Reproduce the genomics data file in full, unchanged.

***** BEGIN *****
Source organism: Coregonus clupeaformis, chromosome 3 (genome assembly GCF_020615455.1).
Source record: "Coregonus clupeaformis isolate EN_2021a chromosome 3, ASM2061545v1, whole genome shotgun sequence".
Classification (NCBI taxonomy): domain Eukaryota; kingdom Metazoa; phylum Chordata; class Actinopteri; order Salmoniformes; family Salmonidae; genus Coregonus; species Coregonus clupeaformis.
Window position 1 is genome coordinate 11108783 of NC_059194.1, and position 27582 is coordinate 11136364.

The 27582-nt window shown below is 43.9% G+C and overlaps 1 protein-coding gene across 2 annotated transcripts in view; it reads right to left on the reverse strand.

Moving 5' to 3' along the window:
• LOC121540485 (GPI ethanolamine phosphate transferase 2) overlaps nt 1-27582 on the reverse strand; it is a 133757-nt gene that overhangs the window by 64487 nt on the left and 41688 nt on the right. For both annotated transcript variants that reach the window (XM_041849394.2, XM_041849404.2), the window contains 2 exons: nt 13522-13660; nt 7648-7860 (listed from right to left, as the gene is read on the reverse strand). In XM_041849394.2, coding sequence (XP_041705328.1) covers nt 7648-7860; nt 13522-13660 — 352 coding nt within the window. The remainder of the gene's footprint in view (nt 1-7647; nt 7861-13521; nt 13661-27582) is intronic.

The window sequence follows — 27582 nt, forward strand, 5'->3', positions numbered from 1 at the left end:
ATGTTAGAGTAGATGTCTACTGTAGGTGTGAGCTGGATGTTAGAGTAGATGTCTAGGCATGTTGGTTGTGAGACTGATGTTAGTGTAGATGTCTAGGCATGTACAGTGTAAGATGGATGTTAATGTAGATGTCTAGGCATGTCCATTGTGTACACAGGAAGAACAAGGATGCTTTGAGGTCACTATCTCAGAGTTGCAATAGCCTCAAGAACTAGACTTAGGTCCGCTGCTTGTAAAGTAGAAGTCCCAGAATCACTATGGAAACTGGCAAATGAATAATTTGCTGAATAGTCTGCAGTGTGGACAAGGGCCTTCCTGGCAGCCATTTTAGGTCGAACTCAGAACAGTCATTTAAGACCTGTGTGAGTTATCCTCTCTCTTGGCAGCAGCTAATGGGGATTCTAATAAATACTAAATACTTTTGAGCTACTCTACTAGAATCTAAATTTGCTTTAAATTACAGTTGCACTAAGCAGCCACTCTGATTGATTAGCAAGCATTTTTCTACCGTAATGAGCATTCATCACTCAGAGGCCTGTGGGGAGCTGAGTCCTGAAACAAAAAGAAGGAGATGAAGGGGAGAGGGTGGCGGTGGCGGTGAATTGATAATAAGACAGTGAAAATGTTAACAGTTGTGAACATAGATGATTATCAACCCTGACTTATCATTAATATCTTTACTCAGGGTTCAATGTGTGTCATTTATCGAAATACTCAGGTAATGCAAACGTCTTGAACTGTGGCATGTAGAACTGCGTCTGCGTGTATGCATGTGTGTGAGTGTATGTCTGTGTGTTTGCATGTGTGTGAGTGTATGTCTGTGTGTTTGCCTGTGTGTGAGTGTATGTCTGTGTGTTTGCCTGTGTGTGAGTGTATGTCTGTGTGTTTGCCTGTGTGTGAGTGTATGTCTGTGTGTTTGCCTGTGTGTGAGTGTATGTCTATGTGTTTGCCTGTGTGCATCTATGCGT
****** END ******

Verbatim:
Source organism: Coregonus clupeaformis, chromosome 3 (genome assembly GCF_020615455.1).
Source record: "Coregonus clupeaformis isolate EN_2021a chromosome 3, ASM2061545v1, whole genome shotgun sequence".
Classification (NCBI taxonomy): domain Eukaryota; kingdom Metazoa; phylum Chordata; class Actinopteri; order Salmoniformes; family Salmonidae; genus Coregonus; species Coregonus clupeaformis.
Window position 1 is genome coordinate 11108783 of NC_059194.1, and position 27582 is coordinate 11136364.

The 27582-nt window shown below is 43.9% G+C and overlaps 1 protein-coding gene across 2 annotated transcripts in view; it reads right to left on the reverse strand.

Moving 5' to 3' along the window:
• LOC121540485 (GPI ethanolamine phosphate transferase 2) overlaps nt 1-27582 on the reverse strand; it is a 133757-nt gene that overhangs the window by 64487 nt on the left and 41688 nt on the right. For both annotated transcript variants that reach the window (XM_041849394.2, XM_041849404.2), the window contains 2 exons: nt 13522-13660; nt 7648-7860 (listed from right to left, as the gene is read on the reverse strand). In XM_041849394.2, coding sequence (XP_041705328.1) covers nt 7648-7860; nt 13522-13660 — 352 coding nt within the window. The remainder of the gene's footprint in view (nt 1-7647; nt 7861-13521; nt 13661-27582) is intronic.

The window sequence follows — 27582 nt, forward strand, 5'->3', positions numbered from 1 at the left end:
ATGTTAGAGTAGATGTCTACTGTAGGTGTGAGCTGGATGTTAGAGTAGATGTCTAGGCATGTTGGTTGTGAGACTGATGTTAGTGTAGATGTCTAGGCATGTACAGTGTAAGATGGATGTTAATGTAGATGTCTAGGCATGTCCATTGTGTACACAGGAAGAACAAGGATGCTTTGAGGTCACTATCTCAGAGTTGCAATAGCCTCAAGAACTAGACTTAGGTCCGCTGCTTGTAAAGTAGAAGTCCCAGAATCACTATGGAAACTGGCAAATGAATAATTTGCTGAATAGTCTGCAGTGTGGACAAGGGCCTTCCTGGCAGCCATTTTAGGTCGAACTCAGAACAGTCATTTAAGACCTGTGTGAGTTATCCTCTCTCTTGGCAGCAGCTAATGGGGATTCTAATAAATACTAAATACTTTTGAGCTACTCTACTAGAATCTAAATTTGCTTTAAATTACAGTTGCACTAAGCAGCCACTCTGATTGATTAGCAAGCATTTTTCTACCGTAATGAGCATTCATCACTCAGAGGCCTGTGGGGAGCTGAGTCCTGAAACAAAAAGAAGGAGATGAAGGGGAGAGGGTGGCGGTGGCGGTGAATTGATAATAAGACAGTGAAAATGTTAACAGTTGTGAACATAGATGATTATCAACCCTGACTTATCATTAATATCTTTACTCAGGGTTCAATGTGTGTCATTTATCGAAATACTCAGGTAATGCAAACGTCTTGAACTGTGGCATGTAGAACTGCGTCTGCGTGTATGCATGTGTGTGAGTGTATGTCTGTGTGTTTGCATGTGTGTGAGTGTATGTCTGTGTGTTTGCCTGTGTGTGAGTGTATGTCTGTGTGTTTGCCTGTGTGTGAGTGTATGTCTGTGTGTTTGCCTGTGTGTGAGTGTATGTCTGTGTGTTTGCCTGTGTGTGAGTGTATGTCTATGTGTTTGCCTGTGTGCATCTATGCGT